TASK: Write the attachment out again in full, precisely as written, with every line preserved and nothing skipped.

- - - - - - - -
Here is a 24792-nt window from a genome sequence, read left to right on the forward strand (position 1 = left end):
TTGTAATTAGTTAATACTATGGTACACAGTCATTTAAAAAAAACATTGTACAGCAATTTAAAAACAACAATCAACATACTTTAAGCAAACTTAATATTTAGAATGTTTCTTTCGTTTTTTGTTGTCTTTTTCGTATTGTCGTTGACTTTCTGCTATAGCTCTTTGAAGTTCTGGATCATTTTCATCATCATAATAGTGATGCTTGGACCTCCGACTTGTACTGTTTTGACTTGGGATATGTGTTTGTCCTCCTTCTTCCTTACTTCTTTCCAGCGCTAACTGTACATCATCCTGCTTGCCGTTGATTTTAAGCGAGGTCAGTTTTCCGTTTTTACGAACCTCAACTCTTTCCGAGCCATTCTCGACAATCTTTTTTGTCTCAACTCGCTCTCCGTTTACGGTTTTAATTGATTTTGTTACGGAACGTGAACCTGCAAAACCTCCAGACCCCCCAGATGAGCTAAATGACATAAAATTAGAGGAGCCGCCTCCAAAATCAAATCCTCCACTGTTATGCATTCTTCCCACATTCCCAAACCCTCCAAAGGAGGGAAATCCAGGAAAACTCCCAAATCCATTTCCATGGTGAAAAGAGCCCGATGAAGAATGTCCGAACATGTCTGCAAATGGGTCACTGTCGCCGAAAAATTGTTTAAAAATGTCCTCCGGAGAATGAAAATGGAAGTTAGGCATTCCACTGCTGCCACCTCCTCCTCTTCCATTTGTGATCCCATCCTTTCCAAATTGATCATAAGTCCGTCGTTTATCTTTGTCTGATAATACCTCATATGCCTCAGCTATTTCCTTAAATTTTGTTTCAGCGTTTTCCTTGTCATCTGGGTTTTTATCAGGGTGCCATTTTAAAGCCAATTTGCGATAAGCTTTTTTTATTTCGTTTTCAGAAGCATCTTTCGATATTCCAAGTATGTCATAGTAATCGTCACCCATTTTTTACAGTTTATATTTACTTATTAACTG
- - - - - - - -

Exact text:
Here is a 24792-nt window from a genome sequence, read left to right on the forward strand (position 1 = left end):
TTGTAATTAGTTAATACTATGGTACACAGTCATTTAAAAAAAACATTGTACAGCAATTTAAAAACAACAATCAACATACTTTAAGCAAACTTAATATTTAGAATGTTTCTTTCGTTTTTTGTTGTCTTTTTCGTATTGTCGTTGACTTTCTGCTATAGCTCTTTGAAGTTCTGGATCATTTTCATCATCATAATAGTGATGCTTGGACCTCCGACTTGTACTGTTTTGACTTGGGATATGTGTTTGTCCTCCTTCTTCCTTACTTCTTTCCAGCGCTAACTGTACATCATCCTGCTTGCCGTTGATTTTAAGCGAGGTCAGTTTTCCGTTTTTACGAACCTCAACTCTTTCCGAGCCATTCTCGACAATCTTTTTTGTCTCAACTCGCTCTCCGTTTACGGTTTTAATTGATTTTGTTACGGAACGTGAACCTGCAAAACCTCCAGACCCCCCAGATGAGCTAAATGACATAAAATTAGAGGAGCCGCCTCCAAAATCAAATCCTCCACTGTTATGCATTCTTCCCACATTCCCAAACCCTCCAAAGGAGGGAAATCCAGGAAAACTCCCAAATCCATTTCCATGGTGAAAAGAGCCCGATGAAGAATGTCCGAACATGTCTGCAAATGGGTCACTGTCGCCGAAAAATTGTTTAAAAATGTCCTCCGGAGAATGAAAATGGAAGTTAGGCATTCCACTGCTGCCACCTCCTCCTCTTCCATTTGTGATCCCATCCTTTCCAAATTGATCATAAGTCCGTCGTTTATCTTTGTCTGATAATACCTCATATGCCTCAGCTATTTCCTTAAATTTTGTTTCAGCGTTTTCCTTGTCATCTGGGTTTTTATCAGGGTGCCATTTTAAAGCCAATTTGCGATAAGCTTTTTTTATTTCGTTTTCAGAAGCATCTTTCGATATTCCAAGTATGTCATAGTAATCGTCACCCATTTTTTACAGTTTATATTTACTTATTAACTG